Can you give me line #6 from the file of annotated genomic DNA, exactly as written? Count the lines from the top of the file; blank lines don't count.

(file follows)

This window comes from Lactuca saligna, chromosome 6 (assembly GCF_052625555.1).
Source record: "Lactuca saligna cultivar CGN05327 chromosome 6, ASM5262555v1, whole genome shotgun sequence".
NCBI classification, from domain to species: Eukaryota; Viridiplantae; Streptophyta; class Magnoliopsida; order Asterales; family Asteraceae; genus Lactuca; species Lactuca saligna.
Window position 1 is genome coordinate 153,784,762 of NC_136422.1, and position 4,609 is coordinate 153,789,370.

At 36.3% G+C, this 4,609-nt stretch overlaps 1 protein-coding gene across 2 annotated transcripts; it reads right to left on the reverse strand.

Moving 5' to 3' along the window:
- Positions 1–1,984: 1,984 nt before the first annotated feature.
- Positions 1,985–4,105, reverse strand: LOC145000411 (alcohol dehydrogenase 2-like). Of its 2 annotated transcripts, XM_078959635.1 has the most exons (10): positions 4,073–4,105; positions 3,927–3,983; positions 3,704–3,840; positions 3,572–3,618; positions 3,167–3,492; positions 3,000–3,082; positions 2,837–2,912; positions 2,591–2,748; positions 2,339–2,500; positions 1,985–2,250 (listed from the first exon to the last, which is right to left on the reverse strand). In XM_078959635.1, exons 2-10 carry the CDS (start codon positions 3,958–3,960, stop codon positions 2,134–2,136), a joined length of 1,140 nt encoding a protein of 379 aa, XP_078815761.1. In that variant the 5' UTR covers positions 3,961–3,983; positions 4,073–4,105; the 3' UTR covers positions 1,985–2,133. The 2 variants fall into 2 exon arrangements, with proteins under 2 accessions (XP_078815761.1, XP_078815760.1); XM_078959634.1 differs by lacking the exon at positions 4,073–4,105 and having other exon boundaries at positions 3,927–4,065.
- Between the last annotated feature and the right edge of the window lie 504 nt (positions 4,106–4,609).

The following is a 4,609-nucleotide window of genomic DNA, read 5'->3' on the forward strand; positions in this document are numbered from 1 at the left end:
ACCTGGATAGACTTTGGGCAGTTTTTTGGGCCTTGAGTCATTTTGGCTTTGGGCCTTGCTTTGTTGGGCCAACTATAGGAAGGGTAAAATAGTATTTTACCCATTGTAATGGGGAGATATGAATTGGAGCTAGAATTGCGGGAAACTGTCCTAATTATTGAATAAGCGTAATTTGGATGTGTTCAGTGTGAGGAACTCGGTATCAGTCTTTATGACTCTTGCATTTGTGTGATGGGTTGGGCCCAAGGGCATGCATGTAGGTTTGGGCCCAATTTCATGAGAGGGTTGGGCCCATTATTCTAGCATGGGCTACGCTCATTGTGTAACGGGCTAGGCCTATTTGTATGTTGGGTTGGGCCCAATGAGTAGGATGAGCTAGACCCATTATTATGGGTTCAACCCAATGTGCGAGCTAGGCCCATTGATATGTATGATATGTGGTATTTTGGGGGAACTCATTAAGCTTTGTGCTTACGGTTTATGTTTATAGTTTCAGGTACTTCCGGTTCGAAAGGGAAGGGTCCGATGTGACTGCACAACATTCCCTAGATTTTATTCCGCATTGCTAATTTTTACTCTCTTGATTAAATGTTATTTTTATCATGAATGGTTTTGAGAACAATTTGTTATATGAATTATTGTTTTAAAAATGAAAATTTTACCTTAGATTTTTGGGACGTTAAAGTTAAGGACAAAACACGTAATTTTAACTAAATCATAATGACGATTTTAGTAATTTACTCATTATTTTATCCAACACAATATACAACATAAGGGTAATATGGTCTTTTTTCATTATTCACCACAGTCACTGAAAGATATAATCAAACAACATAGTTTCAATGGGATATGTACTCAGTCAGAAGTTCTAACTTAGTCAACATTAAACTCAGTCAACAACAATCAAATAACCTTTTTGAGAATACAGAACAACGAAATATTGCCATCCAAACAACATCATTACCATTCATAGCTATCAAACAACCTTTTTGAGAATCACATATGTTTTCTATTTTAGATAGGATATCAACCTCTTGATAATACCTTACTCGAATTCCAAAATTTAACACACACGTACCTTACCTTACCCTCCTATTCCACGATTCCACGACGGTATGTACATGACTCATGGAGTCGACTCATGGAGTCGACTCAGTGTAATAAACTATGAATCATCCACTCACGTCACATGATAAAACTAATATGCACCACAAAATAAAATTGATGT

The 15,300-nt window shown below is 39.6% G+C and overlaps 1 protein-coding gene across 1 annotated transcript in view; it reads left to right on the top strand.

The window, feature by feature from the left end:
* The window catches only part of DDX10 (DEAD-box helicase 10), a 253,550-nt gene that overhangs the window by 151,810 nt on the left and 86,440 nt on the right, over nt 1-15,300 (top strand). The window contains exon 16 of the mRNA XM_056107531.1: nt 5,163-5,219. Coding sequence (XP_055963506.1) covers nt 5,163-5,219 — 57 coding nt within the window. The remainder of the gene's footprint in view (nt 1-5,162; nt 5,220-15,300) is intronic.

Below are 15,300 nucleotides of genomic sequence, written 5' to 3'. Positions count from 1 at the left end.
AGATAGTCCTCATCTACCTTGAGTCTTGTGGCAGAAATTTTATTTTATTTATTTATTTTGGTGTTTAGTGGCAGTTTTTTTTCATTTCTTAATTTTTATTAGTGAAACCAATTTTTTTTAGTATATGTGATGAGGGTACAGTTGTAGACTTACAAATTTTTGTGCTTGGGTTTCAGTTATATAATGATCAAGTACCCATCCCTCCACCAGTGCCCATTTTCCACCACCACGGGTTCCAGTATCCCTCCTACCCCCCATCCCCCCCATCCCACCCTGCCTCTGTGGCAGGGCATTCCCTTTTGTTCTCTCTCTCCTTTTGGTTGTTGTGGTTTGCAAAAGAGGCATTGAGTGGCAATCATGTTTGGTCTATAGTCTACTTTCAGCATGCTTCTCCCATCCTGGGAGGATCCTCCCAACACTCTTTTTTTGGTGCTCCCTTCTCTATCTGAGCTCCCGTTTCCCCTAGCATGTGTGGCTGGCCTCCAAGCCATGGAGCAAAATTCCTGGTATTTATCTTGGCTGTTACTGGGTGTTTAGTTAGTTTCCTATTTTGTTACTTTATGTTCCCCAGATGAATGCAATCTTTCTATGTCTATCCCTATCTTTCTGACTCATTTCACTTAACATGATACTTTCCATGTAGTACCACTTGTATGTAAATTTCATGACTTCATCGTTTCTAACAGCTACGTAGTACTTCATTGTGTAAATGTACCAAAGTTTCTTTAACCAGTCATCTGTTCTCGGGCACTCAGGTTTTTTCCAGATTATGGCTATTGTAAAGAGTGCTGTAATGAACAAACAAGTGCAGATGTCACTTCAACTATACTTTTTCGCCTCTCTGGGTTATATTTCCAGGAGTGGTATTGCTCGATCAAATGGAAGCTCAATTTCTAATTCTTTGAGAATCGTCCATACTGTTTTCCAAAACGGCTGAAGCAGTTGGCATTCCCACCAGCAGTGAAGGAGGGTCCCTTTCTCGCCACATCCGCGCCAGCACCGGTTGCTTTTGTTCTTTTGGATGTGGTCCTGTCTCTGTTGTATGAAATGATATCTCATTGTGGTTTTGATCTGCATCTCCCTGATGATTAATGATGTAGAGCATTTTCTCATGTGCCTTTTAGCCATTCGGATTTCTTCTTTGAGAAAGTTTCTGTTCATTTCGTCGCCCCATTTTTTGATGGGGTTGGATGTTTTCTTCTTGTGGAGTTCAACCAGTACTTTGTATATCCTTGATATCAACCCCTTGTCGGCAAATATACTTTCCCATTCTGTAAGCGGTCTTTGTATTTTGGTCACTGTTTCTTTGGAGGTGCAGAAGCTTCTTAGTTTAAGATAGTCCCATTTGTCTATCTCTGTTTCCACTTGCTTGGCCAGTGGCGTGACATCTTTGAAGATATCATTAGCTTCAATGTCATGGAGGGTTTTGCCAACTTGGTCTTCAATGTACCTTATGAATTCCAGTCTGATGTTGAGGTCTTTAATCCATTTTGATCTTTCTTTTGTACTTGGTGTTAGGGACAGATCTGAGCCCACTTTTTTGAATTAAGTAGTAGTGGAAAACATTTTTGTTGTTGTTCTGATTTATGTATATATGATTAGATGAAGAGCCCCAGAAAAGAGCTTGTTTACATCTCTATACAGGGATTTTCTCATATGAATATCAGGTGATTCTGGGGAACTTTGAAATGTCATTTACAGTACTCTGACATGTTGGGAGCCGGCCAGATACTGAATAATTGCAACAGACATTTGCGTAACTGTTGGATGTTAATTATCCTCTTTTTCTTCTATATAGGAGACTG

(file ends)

Moving 5' to 3' along the window: